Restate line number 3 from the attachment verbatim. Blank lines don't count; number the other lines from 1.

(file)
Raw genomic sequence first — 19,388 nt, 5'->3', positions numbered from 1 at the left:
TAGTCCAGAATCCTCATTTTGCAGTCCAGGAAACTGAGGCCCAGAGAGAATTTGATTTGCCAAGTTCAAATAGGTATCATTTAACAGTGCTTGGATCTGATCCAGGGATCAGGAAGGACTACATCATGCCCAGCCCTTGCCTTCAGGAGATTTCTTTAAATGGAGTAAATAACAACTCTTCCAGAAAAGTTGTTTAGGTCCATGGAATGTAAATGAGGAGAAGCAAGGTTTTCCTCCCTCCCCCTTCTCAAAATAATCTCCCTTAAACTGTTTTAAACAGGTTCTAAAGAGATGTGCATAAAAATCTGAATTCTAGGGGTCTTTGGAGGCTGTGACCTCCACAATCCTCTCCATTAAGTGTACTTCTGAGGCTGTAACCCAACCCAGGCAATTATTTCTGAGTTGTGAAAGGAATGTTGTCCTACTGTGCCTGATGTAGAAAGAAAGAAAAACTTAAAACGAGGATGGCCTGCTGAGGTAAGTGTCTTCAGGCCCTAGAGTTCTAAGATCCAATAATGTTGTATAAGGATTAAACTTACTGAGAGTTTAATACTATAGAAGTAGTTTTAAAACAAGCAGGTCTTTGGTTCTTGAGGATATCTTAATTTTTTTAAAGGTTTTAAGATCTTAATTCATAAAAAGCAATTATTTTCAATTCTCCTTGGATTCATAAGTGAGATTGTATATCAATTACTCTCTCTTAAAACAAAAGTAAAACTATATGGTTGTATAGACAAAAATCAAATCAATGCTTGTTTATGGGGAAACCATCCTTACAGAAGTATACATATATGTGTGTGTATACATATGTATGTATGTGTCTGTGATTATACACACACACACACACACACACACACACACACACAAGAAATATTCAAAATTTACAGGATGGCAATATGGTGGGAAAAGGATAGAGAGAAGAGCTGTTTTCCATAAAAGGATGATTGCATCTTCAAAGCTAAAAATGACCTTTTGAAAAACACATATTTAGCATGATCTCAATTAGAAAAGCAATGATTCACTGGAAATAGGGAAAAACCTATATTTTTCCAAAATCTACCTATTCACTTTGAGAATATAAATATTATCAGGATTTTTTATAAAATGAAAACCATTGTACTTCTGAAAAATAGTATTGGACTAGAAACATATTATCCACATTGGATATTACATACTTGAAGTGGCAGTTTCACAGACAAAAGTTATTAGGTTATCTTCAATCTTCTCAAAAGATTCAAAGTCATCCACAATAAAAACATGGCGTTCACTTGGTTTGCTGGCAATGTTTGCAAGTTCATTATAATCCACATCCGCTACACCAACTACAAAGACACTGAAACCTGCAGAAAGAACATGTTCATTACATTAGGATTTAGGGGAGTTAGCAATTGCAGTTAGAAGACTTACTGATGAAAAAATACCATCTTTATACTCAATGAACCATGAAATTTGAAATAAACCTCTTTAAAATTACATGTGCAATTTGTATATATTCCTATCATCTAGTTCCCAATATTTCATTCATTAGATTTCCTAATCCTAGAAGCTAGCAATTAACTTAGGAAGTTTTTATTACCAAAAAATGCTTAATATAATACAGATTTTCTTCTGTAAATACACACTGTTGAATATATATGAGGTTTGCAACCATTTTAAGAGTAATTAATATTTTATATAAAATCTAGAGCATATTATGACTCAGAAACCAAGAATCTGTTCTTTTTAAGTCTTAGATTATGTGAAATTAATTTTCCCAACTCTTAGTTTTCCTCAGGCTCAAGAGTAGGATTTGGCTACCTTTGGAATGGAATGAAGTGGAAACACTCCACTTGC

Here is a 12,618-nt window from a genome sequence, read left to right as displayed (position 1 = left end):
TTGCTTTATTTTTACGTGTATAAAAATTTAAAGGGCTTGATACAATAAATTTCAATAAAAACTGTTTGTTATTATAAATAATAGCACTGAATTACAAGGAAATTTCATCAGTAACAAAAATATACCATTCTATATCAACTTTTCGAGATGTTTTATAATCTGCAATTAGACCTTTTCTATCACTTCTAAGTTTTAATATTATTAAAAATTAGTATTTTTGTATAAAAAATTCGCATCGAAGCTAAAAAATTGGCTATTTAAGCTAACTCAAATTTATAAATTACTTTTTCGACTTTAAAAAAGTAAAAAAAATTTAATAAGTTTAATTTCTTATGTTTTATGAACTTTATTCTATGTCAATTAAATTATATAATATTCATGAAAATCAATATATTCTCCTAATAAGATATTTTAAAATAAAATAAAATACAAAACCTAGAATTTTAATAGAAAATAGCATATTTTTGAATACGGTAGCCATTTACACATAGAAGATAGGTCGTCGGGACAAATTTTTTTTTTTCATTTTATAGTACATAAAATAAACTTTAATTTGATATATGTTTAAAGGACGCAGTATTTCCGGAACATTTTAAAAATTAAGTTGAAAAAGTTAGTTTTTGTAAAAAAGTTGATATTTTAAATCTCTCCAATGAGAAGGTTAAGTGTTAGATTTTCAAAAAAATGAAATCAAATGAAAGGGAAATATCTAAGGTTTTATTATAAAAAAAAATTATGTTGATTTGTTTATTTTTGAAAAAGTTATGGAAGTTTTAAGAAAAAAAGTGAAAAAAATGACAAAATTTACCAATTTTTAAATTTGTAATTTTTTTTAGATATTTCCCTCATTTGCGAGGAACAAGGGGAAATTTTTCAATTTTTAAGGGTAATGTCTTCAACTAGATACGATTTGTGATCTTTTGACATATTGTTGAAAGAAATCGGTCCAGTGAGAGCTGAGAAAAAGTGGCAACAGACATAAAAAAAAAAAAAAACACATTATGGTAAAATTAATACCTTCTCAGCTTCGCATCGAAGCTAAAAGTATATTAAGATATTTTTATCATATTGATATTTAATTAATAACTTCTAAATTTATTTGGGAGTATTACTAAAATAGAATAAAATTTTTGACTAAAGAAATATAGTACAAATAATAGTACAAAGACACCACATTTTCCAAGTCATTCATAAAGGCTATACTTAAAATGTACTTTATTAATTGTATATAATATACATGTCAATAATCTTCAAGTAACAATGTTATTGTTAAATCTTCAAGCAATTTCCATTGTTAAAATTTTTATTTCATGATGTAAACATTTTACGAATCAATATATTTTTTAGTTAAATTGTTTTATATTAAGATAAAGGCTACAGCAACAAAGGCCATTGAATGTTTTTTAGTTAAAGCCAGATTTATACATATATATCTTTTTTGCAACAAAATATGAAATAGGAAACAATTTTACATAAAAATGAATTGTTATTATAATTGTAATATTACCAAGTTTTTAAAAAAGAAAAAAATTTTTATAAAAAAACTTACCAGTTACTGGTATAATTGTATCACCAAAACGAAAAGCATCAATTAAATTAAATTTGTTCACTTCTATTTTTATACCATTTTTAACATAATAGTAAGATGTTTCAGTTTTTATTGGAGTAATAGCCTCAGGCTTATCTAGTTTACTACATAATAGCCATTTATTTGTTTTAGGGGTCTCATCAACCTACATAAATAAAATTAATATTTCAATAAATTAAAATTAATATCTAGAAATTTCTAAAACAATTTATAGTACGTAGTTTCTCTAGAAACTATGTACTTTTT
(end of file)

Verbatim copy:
Here is a 12,618-nt window from a genome sequence, read left to right as displayed (position 1 = left end):